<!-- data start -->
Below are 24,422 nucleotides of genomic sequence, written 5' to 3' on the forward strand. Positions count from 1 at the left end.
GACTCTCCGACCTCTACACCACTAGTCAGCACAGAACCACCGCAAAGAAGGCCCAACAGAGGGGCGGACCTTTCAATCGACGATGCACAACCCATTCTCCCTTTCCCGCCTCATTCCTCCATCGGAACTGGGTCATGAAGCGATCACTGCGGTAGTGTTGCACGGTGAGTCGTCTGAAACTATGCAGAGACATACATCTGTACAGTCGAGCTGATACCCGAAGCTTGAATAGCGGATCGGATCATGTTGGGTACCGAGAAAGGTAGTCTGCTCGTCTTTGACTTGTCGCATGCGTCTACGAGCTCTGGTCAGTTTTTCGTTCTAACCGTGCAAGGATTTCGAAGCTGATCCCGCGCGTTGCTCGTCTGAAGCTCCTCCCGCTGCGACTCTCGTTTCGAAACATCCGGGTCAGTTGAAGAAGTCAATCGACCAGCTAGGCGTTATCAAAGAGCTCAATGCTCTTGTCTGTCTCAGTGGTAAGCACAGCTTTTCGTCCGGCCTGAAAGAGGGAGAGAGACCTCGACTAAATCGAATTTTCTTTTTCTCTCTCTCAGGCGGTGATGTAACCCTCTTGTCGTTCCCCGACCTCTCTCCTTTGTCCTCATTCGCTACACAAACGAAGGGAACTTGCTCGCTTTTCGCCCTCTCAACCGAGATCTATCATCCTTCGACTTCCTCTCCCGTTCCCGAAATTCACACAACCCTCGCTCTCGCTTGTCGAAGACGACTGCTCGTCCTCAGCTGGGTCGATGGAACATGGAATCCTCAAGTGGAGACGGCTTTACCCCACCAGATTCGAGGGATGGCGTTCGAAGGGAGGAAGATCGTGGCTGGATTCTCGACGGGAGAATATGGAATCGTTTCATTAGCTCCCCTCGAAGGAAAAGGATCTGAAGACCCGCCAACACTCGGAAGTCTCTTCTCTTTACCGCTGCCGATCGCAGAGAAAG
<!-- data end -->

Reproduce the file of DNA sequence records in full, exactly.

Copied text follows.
Below are 24,422 nucleotides of genomic sequence, written 5' to 3' on the forward strand. Positions count from 1 at the left end.
GACTCTCCGACCTCTACACCACTAGTCAGCACAGAACCACCGCAAAGAAGGCCCAACAGAGGGGCGGACCTTTCAATCGACGATGCACAACCCATTCTCCCTTTCCCGCCTCATTCCTCCATCGGAACTGGGTCATGAAGCGATCACTGCGGTAGTGTTGCACGGTGAGTCGTCTGAAACTATGCAGAGACATACATCTGTACAGTCGAGCTGATACCCGAAGCTTGAATAGCGGATCGGATCATGTTGGGTACCGAGAAAGGTAGTCTGCTCGTCTTTGACTTGTCGCATGCGTCTACGAGCTCTGGTCAGTTTTTCGTTCTAACCGTGCAAGGATTTCGAAGCTGATCCCGCGCGTTGCTCGTCTGAAGCTCCTCCCGCTGCGACTCTCGTTTCGAAACATCCGGGTCAGTTGAAGAAGTCAATCGACCAGCTAGGCGTTATCAAAGAGCTCAATGCTCTTGTCTGTCTCAGTGGTAAGCACAGCTTTTCGTCCGGCCTGAAAGAGGGAGAGAGACCTCGACTAAATCGAATTTTCTTTTTCTCTCTCTCAGGCGGTGATGTAACCCTCTTGTCGTTCCCCGACCTCTCTCCTTTGTCCTCATTCGCTACACAAACGAAGGGAACTTGCTCGCTTTTCGCCCTCTCAACCGAGATCTATCATCCTTCGACTTCCTCTCCCGTTCCCGAAATTCACACAACCCTCGCTCTCGCTTGTCGAAGACGACTGCTCGTCCTCAGCTGGGTCGATGGAACATGGAATCCTCAAGTGGAGACGGCTTTACCCCACCAGATTCGAGGGATGGCGTTCGAAGGGAGGAAGATCGTGGCTGGATTCTCGACGGGAGAATATGGAATCGTTTCATTAGCTCCCCTCGAAGGAAAAGGATCTGAAGACCCGCCAACACTCGGAAGTCTCTTCTCTTTACCGCTGCCGATCGCAGAGAAAG